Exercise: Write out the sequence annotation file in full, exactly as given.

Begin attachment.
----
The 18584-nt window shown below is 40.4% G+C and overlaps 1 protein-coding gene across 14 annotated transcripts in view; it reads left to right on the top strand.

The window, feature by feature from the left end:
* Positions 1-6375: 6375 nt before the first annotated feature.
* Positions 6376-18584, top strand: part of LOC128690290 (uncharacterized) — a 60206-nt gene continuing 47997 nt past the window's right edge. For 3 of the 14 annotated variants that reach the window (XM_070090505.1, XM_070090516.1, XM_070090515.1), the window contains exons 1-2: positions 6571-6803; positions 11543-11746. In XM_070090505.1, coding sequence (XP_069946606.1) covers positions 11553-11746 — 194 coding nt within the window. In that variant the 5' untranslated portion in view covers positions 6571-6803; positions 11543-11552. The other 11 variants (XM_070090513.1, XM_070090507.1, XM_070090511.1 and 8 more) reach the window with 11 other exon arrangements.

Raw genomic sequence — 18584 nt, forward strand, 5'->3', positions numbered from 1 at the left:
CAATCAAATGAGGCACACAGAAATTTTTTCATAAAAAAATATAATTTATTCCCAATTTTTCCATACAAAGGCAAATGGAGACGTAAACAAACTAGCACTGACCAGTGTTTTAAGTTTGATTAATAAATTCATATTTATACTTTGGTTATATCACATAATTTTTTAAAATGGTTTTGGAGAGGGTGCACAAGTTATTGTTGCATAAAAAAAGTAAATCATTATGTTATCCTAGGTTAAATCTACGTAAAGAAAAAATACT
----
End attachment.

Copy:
The 18584-nt window shown below is 40.4% G+C and overlaps 1 protein-coding gene across 14 annotated transcripts in view; it reads left to right on the top strand.

The window, feature by feature from the left end:
* Positions 1-6375: 6375 nt before the first annotated feature.
* Positions 6376-18584, top strand: part of LOC128690290 (uncharacterized) — a 60206-nt gene continuing 47997 nt past the window's right edge. For 3 of the 14 annotated variants that reach the window (XM_070090505.1, XM_070090516.1, XM_070090515.1), the window contains exons 1-2: positions 6571-6803; positions 11543-11746. In XM_070090505.1, coding sequence (XP_069946606.1) covers positions 11553-11746 — 194 coding nt within the window. In that variant the 5' untranslated portion in view covers positions 6571-6803; positions 11543-11552. The other 11 variants (XM_070090513.1, XM_070090507.1, XM_070090511.1 and 8 more) reach the window with 11 other exon arrangements.

Raw genomic sequence — 18584 nt, forward strand, 5'->3', positions numbered from 1 at the left:
CAATCAAATGAGGCACACAGAAATTTTTTCATAAAAAAATATAATTTATTCCCAATTTTTCCATACAAAGGCAAATGGAGACGTAAACAAACTAGCACTGACCAGTGTTTTAAGTTTGATTAATAAATTCATATTTATACTTTGGTTATATCACATAATTTTTTAAAATGGTTTTGGAGAGGGTGCACAAGTTATTGTTGCATAAAAAAAGTAAATCATTATGTTATCCTAGGTTAAATCTACGTAAAGAAAAAATACT